What is Spinal Muscular Atrophy?
- SMA is a genetic and often fatal disease that destroys the nerves controlling voluntary muscle movement, which affects crawling, walking, head and neck control and even swallowing
- SMA is the number one genetic killer of children under the age of two
- 1 in 40 people carry the gene that causes SMA
- SMA effects all ages, races and genders
- SMA is classified into four types based on milestones achieved at the onset of SMA
- The patient with type III can stand alone and walk, but may show difficulty with walking at some point. Also, with type III, a fine tremor can be seen in the outstretched fingers.
- There is no cure or treatment for SMA, but research provides hope.
What causes SMA?
Spinal Muscular Atrophy is an autosomal recessive disease. In order for a child to be affected by SMA, both parents must be carriers of the defective gene, and both must pass this gene on to their child. When both parents are carriers, the likelihood of passing this gene along to a child and having an affected child is 25%, or 1 in 4. In each pregnancy, there is also a 50% chance the child will be a carrier and a 25% the child will be completely unaffected.
We can say with confidence that Brady's development was completely "normal" until around age two. He actually reached milestones early; there was never any type of delay. During the 3-4 months following Brady's 2nd birthday, we noticed two things. He seemed to trip over nothing when walking and just fall to his knees and then fall backwards and bump his head. We also noticed he wouldn't step down off a curb or step up without holding someone's hand. After observing Brady couldn't step up onto the scale by himself, the pediatrician suggested doing a physical therapy evaluation (March '05). The PT suspected Muscular Dystrophy and sent us back to the pediatrician for a blood test. Normal results. A month later (May '05), we visited a neurologist, who was not at all helpful or concerned about Brady (when comparing him to other conditions he sees everyday). He acted hopeless that we would ever have a diagnosis. Wanting answers, we chose to have a muscle biopsy performed (July '05, 33 months old). The results suggested SMA, but the diagnosis was confirmed with a blood test that tested the specific gene (August '05).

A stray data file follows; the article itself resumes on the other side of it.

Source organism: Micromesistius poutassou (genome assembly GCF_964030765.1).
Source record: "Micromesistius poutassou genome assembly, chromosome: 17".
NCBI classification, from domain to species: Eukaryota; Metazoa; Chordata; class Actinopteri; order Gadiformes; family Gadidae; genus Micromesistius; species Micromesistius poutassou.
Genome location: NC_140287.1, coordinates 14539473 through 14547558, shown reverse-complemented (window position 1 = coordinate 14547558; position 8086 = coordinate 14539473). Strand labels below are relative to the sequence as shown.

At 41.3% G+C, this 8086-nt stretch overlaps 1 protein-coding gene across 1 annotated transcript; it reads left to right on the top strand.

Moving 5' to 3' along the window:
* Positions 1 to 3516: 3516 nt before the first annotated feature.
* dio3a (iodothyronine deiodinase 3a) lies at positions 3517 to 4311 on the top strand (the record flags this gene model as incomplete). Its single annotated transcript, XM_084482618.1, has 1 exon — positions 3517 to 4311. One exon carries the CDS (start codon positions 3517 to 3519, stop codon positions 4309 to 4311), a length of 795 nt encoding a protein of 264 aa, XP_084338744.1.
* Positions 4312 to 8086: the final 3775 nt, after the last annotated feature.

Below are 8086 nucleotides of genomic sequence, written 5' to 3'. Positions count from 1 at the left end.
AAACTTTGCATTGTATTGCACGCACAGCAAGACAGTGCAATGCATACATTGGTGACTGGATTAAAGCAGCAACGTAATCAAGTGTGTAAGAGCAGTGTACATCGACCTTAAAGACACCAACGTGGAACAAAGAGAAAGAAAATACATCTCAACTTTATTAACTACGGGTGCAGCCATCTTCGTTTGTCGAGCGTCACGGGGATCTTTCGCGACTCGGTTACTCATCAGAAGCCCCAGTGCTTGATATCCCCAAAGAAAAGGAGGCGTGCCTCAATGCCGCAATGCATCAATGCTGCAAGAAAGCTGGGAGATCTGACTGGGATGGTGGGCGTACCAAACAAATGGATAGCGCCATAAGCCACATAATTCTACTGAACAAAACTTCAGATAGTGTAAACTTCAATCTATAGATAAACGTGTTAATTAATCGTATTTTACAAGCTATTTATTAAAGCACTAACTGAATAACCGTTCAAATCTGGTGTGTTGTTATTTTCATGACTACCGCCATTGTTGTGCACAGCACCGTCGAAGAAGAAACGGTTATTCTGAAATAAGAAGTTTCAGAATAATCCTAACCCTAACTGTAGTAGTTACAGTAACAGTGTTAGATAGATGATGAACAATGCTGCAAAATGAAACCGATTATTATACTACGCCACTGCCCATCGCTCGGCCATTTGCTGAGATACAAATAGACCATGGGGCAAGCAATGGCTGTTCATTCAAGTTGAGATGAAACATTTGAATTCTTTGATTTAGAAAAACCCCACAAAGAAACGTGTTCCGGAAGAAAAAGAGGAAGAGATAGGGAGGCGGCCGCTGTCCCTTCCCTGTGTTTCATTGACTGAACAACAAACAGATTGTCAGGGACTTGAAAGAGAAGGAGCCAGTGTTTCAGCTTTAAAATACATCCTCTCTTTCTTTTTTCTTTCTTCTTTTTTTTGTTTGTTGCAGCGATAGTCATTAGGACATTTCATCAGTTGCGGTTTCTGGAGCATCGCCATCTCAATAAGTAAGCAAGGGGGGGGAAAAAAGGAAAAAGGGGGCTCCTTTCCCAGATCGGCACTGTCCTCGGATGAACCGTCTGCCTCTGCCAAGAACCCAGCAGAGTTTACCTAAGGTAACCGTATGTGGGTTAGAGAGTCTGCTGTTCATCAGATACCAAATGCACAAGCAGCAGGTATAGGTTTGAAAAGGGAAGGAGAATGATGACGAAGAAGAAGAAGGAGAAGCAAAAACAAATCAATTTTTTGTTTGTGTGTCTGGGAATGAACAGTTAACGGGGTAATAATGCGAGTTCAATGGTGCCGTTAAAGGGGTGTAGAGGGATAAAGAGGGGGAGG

We were thankful to have an accurate diagnosis so we could move forward. Knowledge is power. To be the best parents we can be and provide for Brady's needs, we need to understand everything we can about Spinal Muscular Atrophy.
After relocating to Tulsa, OK from Overland Park, KS in December '05, we were able to find a house that better suits our needs. We now have bedrooms on the main floor, and there are no steps going in/out of the house, a big boost to Brady's independence. Although his muscles won't really get much stronger, routine physical therapy is very important to maintain function and range of motion. Brady is now in 1st grade at our public school, and he's doing great...even riding the bus with Hailey!!
Our little innocent chub bub. At the time of Brady's diagnosis, I was 14 weeks pregnant. We never would've guessed that whatever was going on with Brady was something genetic. Each pregnancy has a 25% chance of producing a baby with the disease (when the mother and father are both carriers of SMA). At 16 weeks, we chose to do an amniocentisis to find out if our baby was affected by SMA. The answer was yes. Currently there is no way to predict the severity of the disease, but usually siblings are similarly affected. The general categories of Type I, Type II, and Type III are based on what milestones have been achieved by the onset of weakness.
Colby was born February, 20, 2006. He is 4 years old and also Type 3 like his big brother, Brady. He does have some weakness (not able to jump or walk up and down stairs), but we think he's stronger than Brady was at the same age.
Hailey is 9 years old and in 4th grade. Like the rest of us, she wants the doctors and scientists to find a cure. She knows they are each God's creation, and He has a special plan for each of them.
Pray for a cure in 2010!